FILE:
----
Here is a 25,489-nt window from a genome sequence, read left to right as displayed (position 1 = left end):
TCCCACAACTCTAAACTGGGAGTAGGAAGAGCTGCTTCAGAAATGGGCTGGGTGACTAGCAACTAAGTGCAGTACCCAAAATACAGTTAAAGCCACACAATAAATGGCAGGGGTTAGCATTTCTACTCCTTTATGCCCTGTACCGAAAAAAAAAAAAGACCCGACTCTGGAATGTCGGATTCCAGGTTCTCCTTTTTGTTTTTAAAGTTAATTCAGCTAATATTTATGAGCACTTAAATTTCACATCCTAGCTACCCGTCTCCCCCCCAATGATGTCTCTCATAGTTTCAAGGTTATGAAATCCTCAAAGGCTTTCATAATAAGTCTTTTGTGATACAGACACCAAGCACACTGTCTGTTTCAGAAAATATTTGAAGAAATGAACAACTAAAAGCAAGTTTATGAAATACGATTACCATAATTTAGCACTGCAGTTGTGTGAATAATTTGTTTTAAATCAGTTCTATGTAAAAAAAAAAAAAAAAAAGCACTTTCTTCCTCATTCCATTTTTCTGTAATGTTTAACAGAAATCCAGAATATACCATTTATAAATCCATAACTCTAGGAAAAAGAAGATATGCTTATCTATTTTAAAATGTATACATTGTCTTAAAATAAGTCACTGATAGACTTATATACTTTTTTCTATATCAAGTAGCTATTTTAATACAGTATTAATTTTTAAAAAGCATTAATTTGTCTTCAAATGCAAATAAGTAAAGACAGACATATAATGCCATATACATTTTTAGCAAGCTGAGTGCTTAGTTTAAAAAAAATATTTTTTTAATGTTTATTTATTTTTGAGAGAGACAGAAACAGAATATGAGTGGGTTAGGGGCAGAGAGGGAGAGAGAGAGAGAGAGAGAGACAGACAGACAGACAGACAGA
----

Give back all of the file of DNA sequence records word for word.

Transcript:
Here is a 25,489-nt window from a genome sequence, read left to right as displayed (position 1 = left end):
TCCCACAACTCTAAACTGGGAGTAGGAAGAGCTGCTTCAGAAATGGGCTGGGTGACTAGCAACTAAGTGCAGTACCCAAAATACAGTTAAAGCCACACAATAAATGGCAGGGGTTAGCATTTCTACTCCTTTATGCCCTGTACCGAAAAAAAAAAAAGACCCGACTCTGGAATGTCGGATTCCAGGTTCTCCTTTTTGTTTTTAAAGTTAATTCAGCTAATATTTATGAGCACTTAAATTTCACATCCTAGCTACCCGTCTCCCCCCCAATGATGTCTCTCATAGTTTCAAGGTTATGAAATCCTCAAAGGCTTTCATAATAAGTCTTTTGTGATACAGACACCAAGCACACTGTCTGTTTCAGAAAATATTTGAAGAAATGAACAACTAAAAGCAAGTTTATGAAATACGATTACCATAATTTAGCACTGCAGTTGTGTGAATAATTTGTTTTAAATCAGTTCTATGTAAAAAAAAAAAAAAAAAAGCACTTTCTTCCTCATTCCATTTTTCTGTAATGTTTAACAGAAATCCAGAATATACCATTTATAAATCCATAACTCTAGGAAAAAGAAGATATGCTTATCTATTTTAAAATGTATACATTGTCTTAAAATAAGTCACTGATAGACTTATATACTTTTTTCTATATCAAGTAGCTATTTTAATACAGTATTAATTTTTAAAAAGCATTAATTTGTCTTCAAATGCAAATAAGTAAAGACAGACATATAATGCCATATACATTTTTAGCAAGCTGAGTGCTTAGTTTAAAAAAAATATTTTTTTAATGTTTATTTATTTTTGAGAGAGACAGAAACAGAATATGAGTGGGTTAGGGGCAGAGAGGGAGAGAGAGAGAGAGAGAGAGACAGACAGACAGACAGACAGA